On ancillarity. The parties argued that the restriction was ancillary to their licensing agreement. The Council of State asked the CJEU whether a restriction not envisaged in the licensing agreement may be considered ancillary thereto.

Following a brief excursus into the notion of ancillarity built on the Mastercard precedent (nothing new but a good summary in paras. 69-71), the Court observes (i) that the restriction “was not designed to restrict the commercial autonomy of the parties to the licensing agreement (…) but rather the conduct of third parties, in particular healthcare professionals” (para 72) and (ii) that the conduct was not “objectively necessary for the implementation of the [wider] agreement” (para. 73).

That last finding underscores an interesting –if arguably evident- point. People often struggle to identify the elements to determine whether a given restraint is objectively necessary for the implementation of a wider procompetitive or neutral agreement. Whereas the burden of proof is on the authority to show that the restriction exists under 101(1), when it comes to ancillarity authorities are likely to require evidence from the accused parties. But this is akin to establishing a negative fact (probatio diabollica); how can one prove what would have happened in the counterfactual scenario absent a given restraint? In my view, one need only provide some solid indications of objective necessity to force the authority to undertake this analysis (I have already touched on this towards the end of this post and this post, but will discuss in more detail soon) and, in the face of uncertainty, the presumption of innocence or presumption of legality applies (as it does, by the way, in this Judgment regarding pharma law).

In this Judgment the Court looks at a single indication: “that conduct was agreed upon several years after the agreement was concluded, and not in the agreement itself or upon its conclusions”. This is right and pretty common sense too. If a restraint has always existed and is part of the agreement, it will logically be more likely to be considered ancillary.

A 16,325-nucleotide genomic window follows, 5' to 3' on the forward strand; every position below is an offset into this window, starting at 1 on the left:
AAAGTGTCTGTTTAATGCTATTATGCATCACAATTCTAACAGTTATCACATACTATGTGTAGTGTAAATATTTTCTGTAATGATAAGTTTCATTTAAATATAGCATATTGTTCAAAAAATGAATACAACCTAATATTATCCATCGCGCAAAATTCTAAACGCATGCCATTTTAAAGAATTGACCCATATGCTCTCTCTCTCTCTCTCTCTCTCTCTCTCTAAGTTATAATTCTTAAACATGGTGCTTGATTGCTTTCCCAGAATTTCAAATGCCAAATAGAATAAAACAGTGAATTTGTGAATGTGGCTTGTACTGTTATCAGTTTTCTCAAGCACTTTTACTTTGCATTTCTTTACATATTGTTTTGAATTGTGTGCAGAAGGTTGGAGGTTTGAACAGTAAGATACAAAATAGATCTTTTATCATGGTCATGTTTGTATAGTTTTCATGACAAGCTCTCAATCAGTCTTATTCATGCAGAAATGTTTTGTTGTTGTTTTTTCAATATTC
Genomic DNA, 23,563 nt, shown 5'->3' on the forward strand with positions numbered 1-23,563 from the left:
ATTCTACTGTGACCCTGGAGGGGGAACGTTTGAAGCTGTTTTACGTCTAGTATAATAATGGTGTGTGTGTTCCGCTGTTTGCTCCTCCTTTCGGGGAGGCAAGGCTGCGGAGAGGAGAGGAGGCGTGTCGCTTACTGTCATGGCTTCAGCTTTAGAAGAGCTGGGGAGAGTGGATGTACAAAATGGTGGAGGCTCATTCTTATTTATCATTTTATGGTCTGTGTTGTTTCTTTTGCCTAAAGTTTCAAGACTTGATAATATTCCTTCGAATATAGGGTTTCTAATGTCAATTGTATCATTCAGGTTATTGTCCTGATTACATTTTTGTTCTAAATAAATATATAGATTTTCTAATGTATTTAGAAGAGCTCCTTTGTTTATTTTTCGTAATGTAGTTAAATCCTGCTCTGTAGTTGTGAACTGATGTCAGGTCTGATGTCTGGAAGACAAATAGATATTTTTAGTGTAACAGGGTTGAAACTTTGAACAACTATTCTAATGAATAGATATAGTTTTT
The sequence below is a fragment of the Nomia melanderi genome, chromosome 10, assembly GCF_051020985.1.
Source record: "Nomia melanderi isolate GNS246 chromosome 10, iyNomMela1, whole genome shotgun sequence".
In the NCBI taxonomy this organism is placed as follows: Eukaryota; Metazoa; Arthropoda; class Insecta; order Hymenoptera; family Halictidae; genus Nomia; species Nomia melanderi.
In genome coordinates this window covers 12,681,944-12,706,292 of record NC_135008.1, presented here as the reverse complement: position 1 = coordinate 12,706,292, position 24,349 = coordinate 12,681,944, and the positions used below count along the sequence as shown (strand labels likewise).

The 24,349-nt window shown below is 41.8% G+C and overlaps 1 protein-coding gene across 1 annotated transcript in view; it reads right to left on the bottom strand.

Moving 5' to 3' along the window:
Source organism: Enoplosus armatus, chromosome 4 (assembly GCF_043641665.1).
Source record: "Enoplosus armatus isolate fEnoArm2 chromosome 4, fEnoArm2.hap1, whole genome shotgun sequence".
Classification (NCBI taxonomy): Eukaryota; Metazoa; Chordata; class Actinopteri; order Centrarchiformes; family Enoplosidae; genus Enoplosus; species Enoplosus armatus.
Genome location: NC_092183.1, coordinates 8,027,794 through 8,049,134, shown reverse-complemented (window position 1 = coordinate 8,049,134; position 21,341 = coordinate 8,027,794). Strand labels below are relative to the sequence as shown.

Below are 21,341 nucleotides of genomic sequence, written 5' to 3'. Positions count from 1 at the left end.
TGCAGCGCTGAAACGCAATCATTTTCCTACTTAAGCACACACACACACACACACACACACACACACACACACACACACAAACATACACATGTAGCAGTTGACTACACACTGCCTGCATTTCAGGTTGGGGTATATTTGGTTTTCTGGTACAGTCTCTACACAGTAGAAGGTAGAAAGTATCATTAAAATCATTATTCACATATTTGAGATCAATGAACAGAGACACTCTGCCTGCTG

Fake news claims as a restriction by object. Finally, the ruling deals with the question of whether an agreement which concerns “the dissemination, in a context of scientific uncertainty on the matter, of information (…) with a view to reducing the competitive pressure (…) constitutes a restriction of competition by object”. Despite the clickbait title, this is more about unsubstantiated claims than fake claims (not necessarily always the same thing).

Paras.78-80 briefly set the scene legal scene on restrictions by object. The CJEU then engages in an explanation of the applicable pharma regulation and observes, first, that the requirements for steps to be taken regarding perceived risks concern only the market authorization holder, not other parties (para. 91; the Court also makes the point that the fact that there was an agreement between competing undertakings to disseminate such info “might constitute evidence that the dissemination of information pursues objectives unrelated to pharmacovigilance”).

Second, the Court notes that “given the characteristics of the medicinal products market, it is likely that the dissemination of such infraction will encourage doctors to refrain from prescribing that product, this resulting in the expected reduction in demand”. It concludes that in those circumstances (which assume failure to comply with the requirements of completeness and accuracy laid down in pharma regulation), an agreement that pursues the objectives of exaggerating a perception artificially and to emphasize risks in a context of uncertainty “must be regarded as being sufficiently harmful to competition to render an examination of its effects superfluous” (para 94).

As noted by Pablo in his comment on the AG’s Opinion, this case shows that, regarding the object/effect dichotomy, form is not enough; an inquiry into the economic function and rationale of the agreement in its legal and economic context (seen here in the analysis of pharma regulation) is a way of material assessment that is not incompatible with a finding of a “by object” restriction. The question posed in that previous post therefore remains: if the “object box” has proved to be over-inclusive and under-inclusive, should we amend it or dismiss it?

Written by Alfonso Lamadrid

24 January 2018 at 4:49 pm

Posted in Uncategorized